As most parents know by now, the experts say we should limit our kids’ screen time or risk raising socially stunted couch potatoes. Last fall, the American Academy of Pediatrics (AAP) released updated guidelines for children and adolescents using media, recommending no more than two hours per day of any type of entertainment screen time for kids ages 3 to 18 and none for children 2 or younger. The guidelines cover media such as Internet and texting as well as TV, movies and video games.
As a science writer, I wondered how the AAP decided on that limit, which seems arbitrary and simplistic. As a mother raising a 3-year-old and a 6-year-old in a house full of glowing screens, I wondered, how would I ever enforce it?
Victor Strasburger, a professor of pediatrics at the University of New Mexico in Albuquerque and an AAP spokesman, explained that the two-hour cutoff comes from several large studies that have followed the television-watching habits and health of children over decades.
“Over two hours per day, and the more time spent in front of a screen, the higher the risk of obesity,” he said.
With more than two hours of screen time per day, kids are also more likely to experience a drop in school performance and increased aggression, Strasburger said. “There is a displacement effect. If you are spending seven hours with media, those are hours you are not walking the dog, playing on the soccer team or hanging out with friends.”
There is not much research yet to determine if different types of screens are worse for kids’ development than others, but a large recent study highlights differences between TV-watching and game-playing: more than 3 hours per day of television was linked to worse conduct, but the same stretch of video gaming was not.
AAP spokeswoman Marjorie Hogan advises families to cultivate a “healthy media diet” with all things in moderation.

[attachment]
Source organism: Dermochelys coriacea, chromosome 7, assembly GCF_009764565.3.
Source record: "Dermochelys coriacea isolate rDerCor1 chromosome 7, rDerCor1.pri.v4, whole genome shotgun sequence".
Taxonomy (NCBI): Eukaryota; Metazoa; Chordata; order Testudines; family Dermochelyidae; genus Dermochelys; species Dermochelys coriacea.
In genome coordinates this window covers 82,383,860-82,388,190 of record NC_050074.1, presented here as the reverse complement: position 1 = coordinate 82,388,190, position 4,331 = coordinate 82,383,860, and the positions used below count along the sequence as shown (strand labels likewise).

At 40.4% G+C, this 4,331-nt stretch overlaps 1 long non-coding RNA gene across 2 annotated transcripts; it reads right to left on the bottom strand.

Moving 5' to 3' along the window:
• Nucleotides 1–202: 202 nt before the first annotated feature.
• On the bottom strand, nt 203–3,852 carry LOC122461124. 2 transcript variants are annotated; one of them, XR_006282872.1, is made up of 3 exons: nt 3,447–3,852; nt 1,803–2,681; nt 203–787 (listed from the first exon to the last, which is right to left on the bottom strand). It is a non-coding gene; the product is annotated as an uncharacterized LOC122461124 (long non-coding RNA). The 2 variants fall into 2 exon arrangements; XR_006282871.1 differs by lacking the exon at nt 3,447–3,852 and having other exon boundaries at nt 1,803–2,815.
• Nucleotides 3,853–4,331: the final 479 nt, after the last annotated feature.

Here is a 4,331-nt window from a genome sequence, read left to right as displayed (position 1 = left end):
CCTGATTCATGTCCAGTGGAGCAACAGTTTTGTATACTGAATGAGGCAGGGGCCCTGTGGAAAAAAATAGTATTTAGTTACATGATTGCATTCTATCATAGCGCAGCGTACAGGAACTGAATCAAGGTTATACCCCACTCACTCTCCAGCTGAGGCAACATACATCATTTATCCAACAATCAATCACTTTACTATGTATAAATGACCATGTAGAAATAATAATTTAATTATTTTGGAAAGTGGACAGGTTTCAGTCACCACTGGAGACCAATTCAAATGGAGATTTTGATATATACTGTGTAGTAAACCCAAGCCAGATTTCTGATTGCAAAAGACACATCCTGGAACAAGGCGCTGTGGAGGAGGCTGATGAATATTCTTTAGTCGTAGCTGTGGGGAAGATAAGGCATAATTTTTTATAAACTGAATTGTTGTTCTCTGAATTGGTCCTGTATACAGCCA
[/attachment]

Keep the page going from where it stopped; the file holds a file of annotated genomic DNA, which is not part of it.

“It starts when kids are very, very small,” she says. Families should determine which media they will use, and things like whether the TV should be turned off when not in use and always during meals, Hogan said.“Remember, diet is not only the choices you make, but also the amount of programming.”
When it comes to teens, the challenge may be greater: Seventy-seven percent of 12- to 17-year-olds own cell phones, and the average teenager sends more than 3,300 text messages a month, according to a 2011 study.
“The multi-tasking aspect for teens is huge,” says Megan Moreno, director of the Social Media and Adolescent Health Research Team at Seattle Children’s Research Institute. Her group found that older teens spend more than half their time online multi-tasking, with typically four applications open simultaneously. That may not sound like a lot, but it is to an adolescent’s brain that is still developing cognitive and social skills.
The newness of new media means not much is known yet about its health impact on teens, Moreno says. Kids aren’t complaining about Facebook-induced headaches, she says, but in surveys college students have noted weight loss or gain, lost sleep and vision problems because of Internet use.
How well do the AAP guidelines translate for new media? “We don’t have that answer yet,” Moreno said, adding that it may be more appropriate to increase screen time to up to four hours per day for older teenagers.
Worries that children and teens will encounter horrifically explicit content on the Web or strike up relationships with strangers are largely misplaced, according to Moreno and Michele Ybarra, research director at the Center for Innovative Public Health Research in San Clemente, Calif. Most kids use the Internet to “extend their face-to-face relationships,” says Ybarra. When surveyed, only 3 to 6 percent of 10-to-15-year-olds had knowledge of violent and sexually explicit sites.
To ensure a healthy media diet, experts suggest developing a family media plan:
●Enforce consistent rules about screen time from the start.
●Keep all screens and Internet out of the bedroom.
●Impose mealtime restrictions and bedtime curfews for everyone’s devices.
●Watch or explore media content with children.
Ultimately, media are not inherently good or bad, but simply another facet of family life. Parents should sit, view and discuss content with children, especially if media messages conflict with family beliefs or house rules, experts say.
“There’s no longer any need for the Big Talk,” Strasburger said. “You should have had 75 small talks while watching ‘The Following’ or ‘Bones.’ ”
For many parents who didn’t have e-mail until college, the Internet is a resource along the lines of a phone book or an encyclopedia. “But for young people,” Ybarra said, “it’s a place or a space,” for social interaction, and parents “need to begin to see it that way, too.”
I’m slowly coming around to the idea that I’ll be meeting up with my kids in front of or through their small screens for years to come. I just hope they’ll always enjoy a balanced blend of scooters and screens, desserts and vegetables, alike.